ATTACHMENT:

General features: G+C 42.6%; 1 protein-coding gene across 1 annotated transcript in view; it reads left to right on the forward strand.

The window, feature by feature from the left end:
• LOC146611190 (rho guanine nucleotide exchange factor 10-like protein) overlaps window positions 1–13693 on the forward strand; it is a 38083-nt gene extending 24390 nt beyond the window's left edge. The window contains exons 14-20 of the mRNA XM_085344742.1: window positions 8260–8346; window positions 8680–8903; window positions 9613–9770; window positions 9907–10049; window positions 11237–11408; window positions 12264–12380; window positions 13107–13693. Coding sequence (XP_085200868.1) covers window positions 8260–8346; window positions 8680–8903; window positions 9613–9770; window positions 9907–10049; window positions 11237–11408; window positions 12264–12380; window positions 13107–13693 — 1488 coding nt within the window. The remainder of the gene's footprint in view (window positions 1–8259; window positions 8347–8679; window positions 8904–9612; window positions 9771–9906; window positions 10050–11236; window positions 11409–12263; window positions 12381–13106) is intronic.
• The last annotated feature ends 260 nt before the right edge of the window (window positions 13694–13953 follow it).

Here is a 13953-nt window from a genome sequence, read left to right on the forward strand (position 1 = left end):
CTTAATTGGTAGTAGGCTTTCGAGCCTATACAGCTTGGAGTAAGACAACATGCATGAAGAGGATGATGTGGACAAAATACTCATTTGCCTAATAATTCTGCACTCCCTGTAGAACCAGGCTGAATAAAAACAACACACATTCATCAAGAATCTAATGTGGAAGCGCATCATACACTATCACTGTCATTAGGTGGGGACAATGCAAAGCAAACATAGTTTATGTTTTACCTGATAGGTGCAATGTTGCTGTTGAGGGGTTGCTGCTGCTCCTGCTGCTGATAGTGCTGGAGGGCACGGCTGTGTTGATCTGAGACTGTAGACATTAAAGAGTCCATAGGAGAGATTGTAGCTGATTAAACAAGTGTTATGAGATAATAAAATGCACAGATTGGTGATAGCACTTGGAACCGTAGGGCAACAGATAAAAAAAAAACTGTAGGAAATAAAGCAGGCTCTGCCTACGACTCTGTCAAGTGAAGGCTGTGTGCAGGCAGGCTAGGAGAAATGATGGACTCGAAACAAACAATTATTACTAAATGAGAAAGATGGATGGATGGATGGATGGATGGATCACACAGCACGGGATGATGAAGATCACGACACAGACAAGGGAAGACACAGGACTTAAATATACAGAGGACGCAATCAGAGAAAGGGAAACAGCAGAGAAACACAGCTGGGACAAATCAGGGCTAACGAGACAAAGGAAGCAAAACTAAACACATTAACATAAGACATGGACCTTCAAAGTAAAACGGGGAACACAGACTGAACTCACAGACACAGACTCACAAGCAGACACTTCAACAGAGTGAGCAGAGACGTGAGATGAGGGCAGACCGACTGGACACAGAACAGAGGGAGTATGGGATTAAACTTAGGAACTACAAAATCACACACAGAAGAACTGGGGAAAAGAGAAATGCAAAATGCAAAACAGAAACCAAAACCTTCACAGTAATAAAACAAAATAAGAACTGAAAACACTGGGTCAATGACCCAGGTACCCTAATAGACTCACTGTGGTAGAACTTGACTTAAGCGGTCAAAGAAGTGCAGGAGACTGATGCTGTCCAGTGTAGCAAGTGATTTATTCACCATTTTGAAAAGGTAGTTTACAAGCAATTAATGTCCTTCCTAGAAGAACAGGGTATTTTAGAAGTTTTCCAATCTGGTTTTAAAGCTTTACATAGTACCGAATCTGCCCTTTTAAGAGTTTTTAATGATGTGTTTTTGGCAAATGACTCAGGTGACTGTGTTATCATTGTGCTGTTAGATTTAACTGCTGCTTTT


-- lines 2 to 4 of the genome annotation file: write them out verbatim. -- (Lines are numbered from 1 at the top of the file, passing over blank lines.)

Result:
The window, feature by feature from the left end:
• LOC146611190 (rho guanine nucleotide exchange factor 10-like protein) overlaps window positions 1–13693 on the forward strand; it is a 38083-nt gene extending 24390 nt beyond the window's left edge. The window contains exons 14-20 of the mRNA XM_085344742.1: window positions 8260–8346; window positions 8680–8903; window positions 9613–9770; window positions 9907–10049; window positions 11237–11408; window positions 12264–12380; window positions 13107–13693. Coding sequence (XP_085200868.1) covers window positions 8260–8346; window positions 8680–8903; window positions 9613–9770; window positions 9907–10049; window positions 11237–11408; window positions 12264–12380; window positions 13107–13693 — 1488 coding nt within the window. The remainder of the gene's footprint in view (window positions 1–8259; window positions 8347–8679; window positions 8904–9612; window positions 9771–9906; window positions 10050–11236; window positions 11409–12263; window positions 12381–13106) is intronic.
• The last annotated feature ends 260 nt before the right edge of the window (window positions 13694–13953 follow it).